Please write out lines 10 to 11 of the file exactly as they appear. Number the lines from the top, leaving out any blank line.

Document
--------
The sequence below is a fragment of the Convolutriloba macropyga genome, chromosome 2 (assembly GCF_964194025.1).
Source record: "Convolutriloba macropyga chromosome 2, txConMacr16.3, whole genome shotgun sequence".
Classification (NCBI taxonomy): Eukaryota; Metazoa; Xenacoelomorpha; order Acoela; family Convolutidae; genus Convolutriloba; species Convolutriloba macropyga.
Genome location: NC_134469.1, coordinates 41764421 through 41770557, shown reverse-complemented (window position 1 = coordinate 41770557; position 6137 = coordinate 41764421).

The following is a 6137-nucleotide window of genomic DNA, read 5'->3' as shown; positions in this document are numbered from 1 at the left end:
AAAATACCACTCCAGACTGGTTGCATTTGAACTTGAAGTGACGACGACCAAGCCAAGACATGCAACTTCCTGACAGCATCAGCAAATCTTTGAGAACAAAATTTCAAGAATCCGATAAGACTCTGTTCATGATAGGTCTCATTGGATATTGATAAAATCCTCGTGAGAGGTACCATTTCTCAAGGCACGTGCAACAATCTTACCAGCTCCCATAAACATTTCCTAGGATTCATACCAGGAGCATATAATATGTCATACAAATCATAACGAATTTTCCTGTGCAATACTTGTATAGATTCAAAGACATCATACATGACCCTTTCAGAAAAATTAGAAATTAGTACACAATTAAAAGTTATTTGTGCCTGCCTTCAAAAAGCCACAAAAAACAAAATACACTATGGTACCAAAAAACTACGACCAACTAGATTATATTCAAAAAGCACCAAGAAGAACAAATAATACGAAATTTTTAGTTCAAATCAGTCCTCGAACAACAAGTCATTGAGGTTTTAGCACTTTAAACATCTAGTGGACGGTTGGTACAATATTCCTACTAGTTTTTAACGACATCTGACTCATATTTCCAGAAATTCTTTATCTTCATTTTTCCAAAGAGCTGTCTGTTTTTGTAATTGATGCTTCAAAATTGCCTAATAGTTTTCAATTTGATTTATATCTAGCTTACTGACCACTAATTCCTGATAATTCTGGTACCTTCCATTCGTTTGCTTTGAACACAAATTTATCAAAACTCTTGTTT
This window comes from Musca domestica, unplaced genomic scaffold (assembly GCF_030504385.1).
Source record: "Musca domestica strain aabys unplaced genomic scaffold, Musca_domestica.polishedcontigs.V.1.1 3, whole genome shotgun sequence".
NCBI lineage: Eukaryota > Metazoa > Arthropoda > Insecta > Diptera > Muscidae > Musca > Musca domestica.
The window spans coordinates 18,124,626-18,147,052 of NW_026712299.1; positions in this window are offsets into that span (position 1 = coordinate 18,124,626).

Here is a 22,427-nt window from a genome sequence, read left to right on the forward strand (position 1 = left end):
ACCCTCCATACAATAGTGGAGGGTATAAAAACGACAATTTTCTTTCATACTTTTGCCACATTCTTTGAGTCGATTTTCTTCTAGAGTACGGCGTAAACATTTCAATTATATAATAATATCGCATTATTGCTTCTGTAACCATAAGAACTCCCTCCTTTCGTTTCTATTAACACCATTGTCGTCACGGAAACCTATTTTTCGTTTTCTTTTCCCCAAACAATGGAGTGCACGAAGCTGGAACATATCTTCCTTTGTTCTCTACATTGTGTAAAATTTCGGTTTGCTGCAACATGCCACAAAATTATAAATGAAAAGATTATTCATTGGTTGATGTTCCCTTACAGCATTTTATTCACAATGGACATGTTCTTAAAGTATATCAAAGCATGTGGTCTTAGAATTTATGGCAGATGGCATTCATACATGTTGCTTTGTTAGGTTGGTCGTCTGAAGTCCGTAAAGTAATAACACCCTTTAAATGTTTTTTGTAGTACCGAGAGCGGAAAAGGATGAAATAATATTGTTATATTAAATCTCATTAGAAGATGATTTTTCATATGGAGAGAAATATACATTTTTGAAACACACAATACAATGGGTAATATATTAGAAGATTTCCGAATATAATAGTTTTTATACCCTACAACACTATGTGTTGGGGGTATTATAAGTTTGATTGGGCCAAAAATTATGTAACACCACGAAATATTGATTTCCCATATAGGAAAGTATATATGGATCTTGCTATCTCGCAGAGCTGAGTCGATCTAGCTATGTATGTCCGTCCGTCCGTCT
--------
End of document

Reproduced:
The window spans coordinates 18,124,626-18,147,052 of NW_026712299.1; positions in this window are offsets into that span (position 1 = coordinate 18,124,626).

Here is a 22,427-nt window from a genome sequence, read left to right on the forward strand (position 1 = left end):